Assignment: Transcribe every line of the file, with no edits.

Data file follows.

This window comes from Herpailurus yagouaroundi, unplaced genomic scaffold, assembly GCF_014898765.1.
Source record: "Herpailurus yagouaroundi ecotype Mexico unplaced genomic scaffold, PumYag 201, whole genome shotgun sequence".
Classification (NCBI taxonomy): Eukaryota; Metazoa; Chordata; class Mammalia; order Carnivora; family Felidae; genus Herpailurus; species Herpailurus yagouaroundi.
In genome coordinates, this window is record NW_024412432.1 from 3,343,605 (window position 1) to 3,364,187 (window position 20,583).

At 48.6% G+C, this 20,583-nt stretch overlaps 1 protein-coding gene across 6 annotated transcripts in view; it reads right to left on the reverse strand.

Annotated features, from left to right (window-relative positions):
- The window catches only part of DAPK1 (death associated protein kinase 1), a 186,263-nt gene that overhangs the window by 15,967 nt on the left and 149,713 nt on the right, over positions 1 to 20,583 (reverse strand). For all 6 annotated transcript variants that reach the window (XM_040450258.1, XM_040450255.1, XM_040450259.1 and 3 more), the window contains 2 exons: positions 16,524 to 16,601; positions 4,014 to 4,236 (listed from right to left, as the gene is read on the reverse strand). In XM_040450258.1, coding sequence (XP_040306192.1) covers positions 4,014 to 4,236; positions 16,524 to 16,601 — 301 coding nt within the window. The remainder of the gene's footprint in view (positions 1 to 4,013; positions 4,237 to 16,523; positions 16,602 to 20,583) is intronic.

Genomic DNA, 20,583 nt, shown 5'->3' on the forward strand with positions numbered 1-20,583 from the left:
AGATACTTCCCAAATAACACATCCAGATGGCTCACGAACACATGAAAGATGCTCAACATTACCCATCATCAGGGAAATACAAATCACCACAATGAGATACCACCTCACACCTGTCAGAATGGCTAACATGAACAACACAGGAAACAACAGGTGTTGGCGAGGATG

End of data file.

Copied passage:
This window comes from Herpailurus yagouaroundi, unplaced genomic scaffold, assembly GCF_014898765.1.
Source record: "Herpailurus yagouaroundi ecotype Mexico unplaced genomic scaffold, PumYag 201, whole genome shotgun sequence".
Classification (NCBI taxonomy): Eukaryota; Metazoa; Chordata; class Mammalia; order Carnivora; family Felidae; genus Herpailurus; species Herpailurus yagouaroundi.
In genome coordinates, this window is record NW_024412432.1 from 3,343,605 (window position 1) to 3,364,187 (window position 20,583).

At 48.6% G+C, this 20,583-nt stretch overlaps 1 protein-coding gene across 6 annotated transcripts in view; it reads right to left on the reverse strand.

Annotated features, from left to right (window-relative positions):
- The window catches only part of DAPK1 (death associated protein kinase 1), a 186,263-nt gene that overhangs the window by 15,967 nt on the left and 149,713 nt on the right, over positions 1 to 20,583 (reverse strand). For all 6 annotated transcript variants that reach the window (XM_040450258.1, XM_040450255.1, XM_040450259.1 and 3 more), the window contains 2 exons: positions 16,524 to 16,601; positions 4,014 to 4,236 (listed from right to left, as the gene is read on the reverse strand). In XM_040450258.1, coding sequence (XP_040306192.1) covers positions 4,014 to 4,236; positions 16,524 to 16,601 — 301 coding nt within the window. The remainder of the gene's footprint in view (positions 1 to 4,013; positions 4,237 to 16,523; positions 16,602 to 20,583) is intronic.

Genomic DNA, 20,583 nt, shown 5'->3' on the forward strand with positions numbered 1-20,583 from the left:
AGATACTTCCCAAATAACACATCCAGATGGCTCACGAACACATGAAAGATGCTCAACATTACCCATCATCAGGGAAATACAAATCACCACAATGAGATACCACCTCACACCTGTCAGAATGGCTAACATGAACAACACAGGAAACAACAGGTGTTGGCGAGGATG